Friday 23 March 2012

Seven Last Words: "I Thirst"

(John 19:28-29)

During the seven weeks of Lent we invite you to  come and stand with us at the foot of the Cross as we listen to the 'Seven Last Words' spoken by Jesus.  Each week we will post a reflection which will seek guidance from these words as we, his Church today, like him, experience betrayal, criticism, abandonment and disownment.

In this fifth weekly Lenten Reflection we shall listen to Christ's call from the cross which demonstates his willing acceptance of his role in God's plan of Redemption and reflect on how we respond when we encounter this same thirst.


Only some hours before his crucifixion, Jesus, in the garden of Gethsemane, had asked his Father three times to, “take this cup away from me, but let your will be done, not mine”.  In the garden Jesus experienced intense sorrow, terror and anguish; his sweat falling to the ground like drops of blood.  His human nature had made him very afraid and unsure of what God’s will was for him.  Now, scripture is fulfilled, as nailed to the cross, he declares, “I thirst”.

Having asked for the cup to be taken from him only a short time before, Jesus now appears to ask for the cup.  Aware of his role in God’s plan of salvation his fifth words from the cross demonstrate a renewed recognition and trust in God’s will.  Accepting his role he boldly confirms, “I thirst; let me drink from this cup you have offered me; I ask for this cup; I trust in Your plan and I will fulfil Your will for me”.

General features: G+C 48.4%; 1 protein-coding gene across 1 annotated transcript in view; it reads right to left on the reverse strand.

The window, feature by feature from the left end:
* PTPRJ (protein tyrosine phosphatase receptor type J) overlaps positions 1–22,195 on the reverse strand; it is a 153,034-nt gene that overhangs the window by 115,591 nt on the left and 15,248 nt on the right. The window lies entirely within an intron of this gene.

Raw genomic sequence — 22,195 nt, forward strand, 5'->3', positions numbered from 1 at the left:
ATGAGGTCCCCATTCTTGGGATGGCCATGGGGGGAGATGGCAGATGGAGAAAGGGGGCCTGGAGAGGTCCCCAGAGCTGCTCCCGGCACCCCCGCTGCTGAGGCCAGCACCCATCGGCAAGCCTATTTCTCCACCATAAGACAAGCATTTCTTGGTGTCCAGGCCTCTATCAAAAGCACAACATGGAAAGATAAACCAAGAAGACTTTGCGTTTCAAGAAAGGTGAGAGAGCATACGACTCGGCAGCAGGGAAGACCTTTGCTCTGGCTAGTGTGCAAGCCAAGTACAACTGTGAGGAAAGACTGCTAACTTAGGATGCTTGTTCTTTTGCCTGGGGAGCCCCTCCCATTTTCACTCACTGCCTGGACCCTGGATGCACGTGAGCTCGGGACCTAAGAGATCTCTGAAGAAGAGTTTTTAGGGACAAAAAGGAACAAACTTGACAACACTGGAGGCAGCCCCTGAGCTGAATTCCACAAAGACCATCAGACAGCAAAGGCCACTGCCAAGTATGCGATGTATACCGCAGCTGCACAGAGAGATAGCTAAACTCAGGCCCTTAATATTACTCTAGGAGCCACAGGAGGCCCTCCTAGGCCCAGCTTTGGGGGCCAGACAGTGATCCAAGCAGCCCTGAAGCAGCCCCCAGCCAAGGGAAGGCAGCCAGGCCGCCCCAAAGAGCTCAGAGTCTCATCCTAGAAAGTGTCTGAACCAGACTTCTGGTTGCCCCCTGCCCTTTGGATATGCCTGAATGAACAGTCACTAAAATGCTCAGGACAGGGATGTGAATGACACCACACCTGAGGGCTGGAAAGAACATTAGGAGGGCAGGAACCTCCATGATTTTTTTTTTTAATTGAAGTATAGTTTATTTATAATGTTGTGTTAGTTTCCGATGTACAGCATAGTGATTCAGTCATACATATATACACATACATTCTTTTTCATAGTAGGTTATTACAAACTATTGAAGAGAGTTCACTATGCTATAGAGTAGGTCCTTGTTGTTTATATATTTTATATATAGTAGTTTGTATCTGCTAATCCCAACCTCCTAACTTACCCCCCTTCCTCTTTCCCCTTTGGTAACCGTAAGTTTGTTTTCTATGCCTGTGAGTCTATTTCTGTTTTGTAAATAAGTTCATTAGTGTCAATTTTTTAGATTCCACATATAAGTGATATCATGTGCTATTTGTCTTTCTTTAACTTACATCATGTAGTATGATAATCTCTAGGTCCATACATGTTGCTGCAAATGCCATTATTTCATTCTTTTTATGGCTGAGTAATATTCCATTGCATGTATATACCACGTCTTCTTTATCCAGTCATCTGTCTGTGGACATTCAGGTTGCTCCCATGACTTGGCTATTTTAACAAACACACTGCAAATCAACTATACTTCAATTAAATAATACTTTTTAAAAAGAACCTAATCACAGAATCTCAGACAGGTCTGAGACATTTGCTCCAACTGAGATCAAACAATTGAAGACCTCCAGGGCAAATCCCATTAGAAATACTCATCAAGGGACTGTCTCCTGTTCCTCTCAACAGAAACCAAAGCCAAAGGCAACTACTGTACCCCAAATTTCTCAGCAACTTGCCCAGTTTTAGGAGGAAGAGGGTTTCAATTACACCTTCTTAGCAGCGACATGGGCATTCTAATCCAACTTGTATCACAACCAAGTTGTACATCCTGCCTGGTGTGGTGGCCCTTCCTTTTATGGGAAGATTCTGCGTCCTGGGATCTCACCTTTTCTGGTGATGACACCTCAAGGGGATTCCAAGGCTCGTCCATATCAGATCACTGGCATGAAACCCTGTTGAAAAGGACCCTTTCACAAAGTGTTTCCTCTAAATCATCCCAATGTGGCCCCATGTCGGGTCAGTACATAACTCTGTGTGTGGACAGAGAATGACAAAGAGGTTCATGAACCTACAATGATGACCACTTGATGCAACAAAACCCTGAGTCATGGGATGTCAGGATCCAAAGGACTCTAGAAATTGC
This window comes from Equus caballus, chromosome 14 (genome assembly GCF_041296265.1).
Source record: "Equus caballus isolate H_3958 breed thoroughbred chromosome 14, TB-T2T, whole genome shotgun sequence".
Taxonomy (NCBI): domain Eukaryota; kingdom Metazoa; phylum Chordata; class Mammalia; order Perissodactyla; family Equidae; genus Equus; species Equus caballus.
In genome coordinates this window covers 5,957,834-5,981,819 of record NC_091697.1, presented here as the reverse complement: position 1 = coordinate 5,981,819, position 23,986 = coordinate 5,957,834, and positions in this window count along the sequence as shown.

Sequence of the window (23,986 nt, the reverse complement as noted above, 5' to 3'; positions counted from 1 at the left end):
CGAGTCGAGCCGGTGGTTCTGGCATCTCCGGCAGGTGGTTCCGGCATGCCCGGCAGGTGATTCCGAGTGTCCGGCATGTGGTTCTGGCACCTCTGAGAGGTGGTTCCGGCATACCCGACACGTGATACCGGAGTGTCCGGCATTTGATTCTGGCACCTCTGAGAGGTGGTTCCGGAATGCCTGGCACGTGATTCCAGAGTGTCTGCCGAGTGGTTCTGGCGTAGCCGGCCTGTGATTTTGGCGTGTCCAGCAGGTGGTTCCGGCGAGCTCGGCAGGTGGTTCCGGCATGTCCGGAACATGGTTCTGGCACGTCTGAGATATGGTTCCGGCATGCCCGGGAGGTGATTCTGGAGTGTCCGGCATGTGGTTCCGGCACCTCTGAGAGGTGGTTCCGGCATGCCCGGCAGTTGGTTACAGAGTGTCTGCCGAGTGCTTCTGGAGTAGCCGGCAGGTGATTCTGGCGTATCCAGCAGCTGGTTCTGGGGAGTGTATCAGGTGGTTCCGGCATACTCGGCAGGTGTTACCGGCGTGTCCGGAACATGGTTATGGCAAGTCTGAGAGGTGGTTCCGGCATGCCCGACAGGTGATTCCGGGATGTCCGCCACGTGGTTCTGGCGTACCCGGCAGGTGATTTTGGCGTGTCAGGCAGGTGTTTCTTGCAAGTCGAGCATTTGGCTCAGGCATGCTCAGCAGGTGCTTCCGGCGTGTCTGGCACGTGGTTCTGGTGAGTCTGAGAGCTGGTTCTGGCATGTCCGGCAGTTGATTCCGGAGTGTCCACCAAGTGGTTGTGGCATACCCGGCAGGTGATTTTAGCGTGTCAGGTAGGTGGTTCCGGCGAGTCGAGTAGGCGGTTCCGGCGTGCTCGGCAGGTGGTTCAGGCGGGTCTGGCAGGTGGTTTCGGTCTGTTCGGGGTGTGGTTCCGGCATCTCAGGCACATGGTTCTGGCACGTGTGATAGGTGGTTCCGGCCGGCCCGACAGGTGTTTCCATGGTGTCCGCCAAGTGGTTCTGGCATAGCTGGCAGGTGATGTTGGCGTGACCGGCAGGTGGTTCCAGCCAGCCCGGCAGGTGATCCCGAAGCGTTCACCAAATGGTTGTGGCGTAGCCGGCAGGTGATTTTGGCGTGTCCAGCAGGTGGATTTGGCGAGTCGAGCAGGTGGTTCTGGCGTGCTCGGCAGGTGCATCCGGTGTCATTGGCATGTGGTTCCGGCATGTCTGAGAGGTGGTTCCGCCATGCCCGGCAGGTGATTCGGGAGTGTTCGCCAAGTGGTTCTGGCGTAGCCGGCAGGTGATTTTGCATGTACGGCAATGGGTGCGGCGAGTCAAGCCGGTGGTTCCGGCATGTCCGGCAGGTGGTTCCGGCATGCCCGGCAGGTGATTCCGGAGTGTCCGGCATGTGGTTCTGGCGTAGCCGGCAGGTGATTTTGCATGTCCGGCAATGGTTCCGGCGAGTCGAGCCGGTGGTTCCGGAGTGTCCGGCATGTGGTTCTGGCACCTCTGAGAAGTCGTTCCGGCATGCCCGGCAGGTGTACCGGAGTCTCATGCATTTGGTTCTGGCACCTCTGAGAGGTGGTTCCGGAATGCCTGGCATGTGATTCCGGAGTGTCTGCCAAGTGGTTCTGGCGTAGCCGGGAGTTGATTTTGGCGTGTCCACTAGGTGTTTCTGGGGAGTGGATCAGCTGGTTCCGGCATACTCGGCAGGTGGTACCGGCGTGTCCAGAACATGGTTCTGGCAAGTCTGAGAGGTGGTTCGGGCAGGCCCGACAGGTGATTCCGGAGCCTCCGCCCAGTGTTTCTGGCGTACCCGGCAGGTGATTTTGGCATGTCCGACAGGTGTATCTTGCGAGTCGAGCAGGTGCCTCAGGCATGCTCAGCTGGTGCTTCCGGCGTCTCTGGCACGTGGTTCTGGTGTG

Each of us here tonight has been offered a cup by God.  Like Jesus, the cup that God asks us to drink, the cup of God’s will that he asks us to trust and fulfil, can make us look at our lives and feel intense sorrow, terror and anguish.  And we, like Jesus in the garden of Gethsemane overwhelmed by these human emotions, can ask for this cup to be taken away.

When life seems unbearable for you, when you fear for the future and you struggle to make sense of God’s will where do you turn? (short pause)

Do you question God’s Will and ask for your cup to be taken from you? (short pause)

Do you wish for the cup of your neighbour? (short pause)

Or do you say, “Let Your will be done, not mine”, notwithstanding the personal pains and persecutions which often must be endured?  (short pause)

Jesus, on the cross, accepted his cup and boldly asked for God’s will to be hastened - let me drink from this cup, “I thirst”, bring it to me now.  We need to be able to discern God’s will for us.  We must open our eyes and our ears to God in order to see and hear the will of God as it unfolds around us and then with courage and conviction, regardless of what situation we find ourselves in, we too can trust in God and declare, “I thirst”; let me drink from this cup; bring it to me now; I am ready to fulfil your will.

Prayer for the week:

Lord Jesus, my soul aches at the mere mention of Your name. My heart leaps for every rumor of Your coming, and each possibility that You will manifest Your presence. I’m not satisfied with mere spiritual dainties. I’m ravenously thirsty for You in Your fullness, desperate to quench my thirst with the wine of Your Spirit.

Come and Join us....

If you live in Dublin why not come and be present for our 'Seven Last Words' Lenten Reflections?  The above reflection will be part of a 30 minute meditation held at the Our Lady of the Angels Capuchin Church on Church Street each Friday of Lent beginning at 8:00pm.  Music for these reflections will be provided by the CYC chamber choir. You can read the other weeks reflections here: week one, week two, week three, week four and week five.

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